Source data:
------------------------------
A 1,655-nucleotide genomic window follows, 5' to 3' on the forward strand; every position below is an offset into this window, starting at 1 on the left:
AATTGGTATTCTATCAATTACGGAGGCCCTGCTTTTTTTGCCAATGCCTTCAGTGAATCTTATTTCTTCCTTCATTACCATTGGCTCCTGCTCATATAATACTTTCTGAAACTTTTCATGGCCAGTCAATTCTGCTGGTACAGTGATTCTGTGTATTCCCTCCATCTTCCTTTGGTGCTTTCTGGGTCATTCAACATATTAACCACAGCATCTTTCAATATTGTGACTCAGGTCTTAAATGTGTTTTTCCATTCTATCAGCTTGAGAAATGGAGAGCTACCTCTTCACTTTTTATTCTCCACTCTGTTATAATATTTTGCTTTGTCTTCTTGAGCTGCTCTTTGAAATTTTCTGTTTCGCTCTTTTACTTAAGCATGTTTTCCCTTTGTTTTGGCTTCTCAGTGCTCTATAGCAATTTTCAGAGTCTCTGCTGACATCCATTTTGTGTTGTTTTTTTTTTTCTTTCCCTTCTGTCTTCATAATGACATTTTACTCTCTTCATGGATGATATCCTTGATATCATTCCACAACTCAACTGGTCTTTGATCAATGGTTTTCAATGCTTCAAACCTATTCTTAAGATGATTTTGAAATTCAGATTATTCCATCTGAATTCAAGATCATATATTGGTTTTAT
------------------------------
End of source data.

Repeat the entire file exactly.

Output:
A 1,655-nucleotide genomic window follows, 5' to 3' on the forward strand; every position below is an offset into this window, starting at 1 on the left:
AATTGGTATTCTATCAATTACGGAGGCCCTGCTTTTTTTGCCAATGCCTTCAGTGAATCTTATTTCTTCCTTCATTACCATTGGCTCCTGCTCATATAATACTTTCTGAAACTTTTCATGGCCAGTCAATTCTGCTGGTACAGTGATTCTGTGTATTCCCTCCATCTTCCTTTGGTGCTTTCTGGGTCATTCAACATATTAACCACAGCATCTTTCAATATTGTGACTCAGGTCTTAAATGTGTTTTTCCATTCTATCAGCTTGAGAAATGGAGAGCTACCTCTTCACTTTTTATTCTCCACTCTGTTATAATATTTTGCTTTGTCTTCTTGAGCTGCTCTTTGAAATTTTCTGTTTCGCTCTTTTACTTAAGCATGTTTTCCCTTTGTTTTGGCTTCTCAGTGCTCTATAGCAATTTTCAGAGTCTCTGCTGACATCCATTTTGTGTTGTTTTTTTTTTTCTTTCCCTTCTGTCTTCATAATGACATTTTACTCTCTTCATGGATGATATCCTTGATATCATTCCACAACTCAACTGGTCTTTGATCAATGGTTTTCAATGCTTCAAACCTATTCTTAAGATGATTTTGAAATTCAGATTATTCCATCTGAATTCAAGATCATATATTGGTTTTAT